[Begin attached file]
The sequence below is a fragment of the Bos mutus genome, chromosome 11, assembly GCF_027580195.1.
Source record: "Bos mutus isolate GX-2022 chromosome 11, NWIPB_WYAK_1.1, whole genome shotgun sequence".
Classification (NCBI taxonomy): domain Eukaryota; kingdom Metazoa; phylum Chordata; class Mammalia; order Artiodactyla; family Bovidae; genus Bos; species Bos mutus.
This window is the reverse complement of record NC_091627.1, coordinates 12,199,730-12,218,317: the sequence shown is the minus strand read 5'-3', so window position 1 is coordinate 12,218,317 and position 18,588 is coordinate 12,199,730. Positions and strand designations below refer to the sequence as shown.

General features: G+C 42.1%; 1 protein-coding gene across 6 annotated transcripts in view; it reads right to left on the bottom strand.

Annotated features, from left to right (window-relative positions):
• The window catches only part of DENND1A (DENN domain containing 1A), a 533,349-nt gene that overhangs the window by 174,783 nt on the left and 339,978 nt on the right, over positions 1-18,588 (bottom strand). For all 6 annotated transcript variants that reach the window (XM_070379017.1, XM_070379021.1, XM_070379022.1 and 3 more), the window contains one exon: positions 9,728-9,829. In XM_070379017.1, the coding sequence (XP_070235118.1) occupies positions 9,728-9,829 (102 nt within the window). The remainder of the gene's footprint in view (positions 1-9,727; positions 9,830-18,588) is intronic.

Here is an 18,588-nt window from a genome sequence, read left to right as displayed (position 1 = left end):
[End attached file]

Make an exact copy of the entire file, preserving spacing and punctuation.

The sequence below is a fragment of the Bos mutus genome, chromosome 11, assembly GCF_027580195.1.
Source record: "Bos mutus isolate GX-2022 chromosome 11, NWIPB_WYAK_1.1, whole genome shotgun sequence".
Classification (NCBI taxonomy): domain Eukaryota; kingdom Metazoa; phylum Chordata; class Mammalia; order Artiodactyla; family Bovidae; genus Bos; species Bos mutus.
This window is the reverse complement of record NC_091627.1, coordinates 12,199,730-12,218,317: the sequence shown is the minus strand read 5'-3', so window position 1 is coordinate 12,218,317 and position 18,588 is coordinate 12,199,730. Positions and strand designations below refer to the sequence as shown.

General features: G+C 42.1%; 1 protein-coding gene across 6 annotated transcripts in view; it reads right to left on the bottom strand.

Annotated features, from left to right (window-relative positions):
• The window catches only part of DENND1A (DENN domain containing 1A), a 533,349-nt gene that overhangs the window by 174,783 nt on the left and 339,978 nt on the right, over positions 1-18,588 (bottom strand). For all 6 annotated transcript variants that reach the window (XM_070379017.1, XM_070379021.1, XM_070379022.1 and 3 more), the window contains one exon: positions 9,728-9,829. In XM_070379017.1, the coding sequence (XP_070235118.1) occupies positions 9,728-9,829 (102 nt within the window). The remainder of the gene's footprint in view (positions 1-9,727; positions 9,830-18,588) is intronic.

Here is an 18,588-nt window from a genome sequence, read left to right as displayed (position 1 = left end):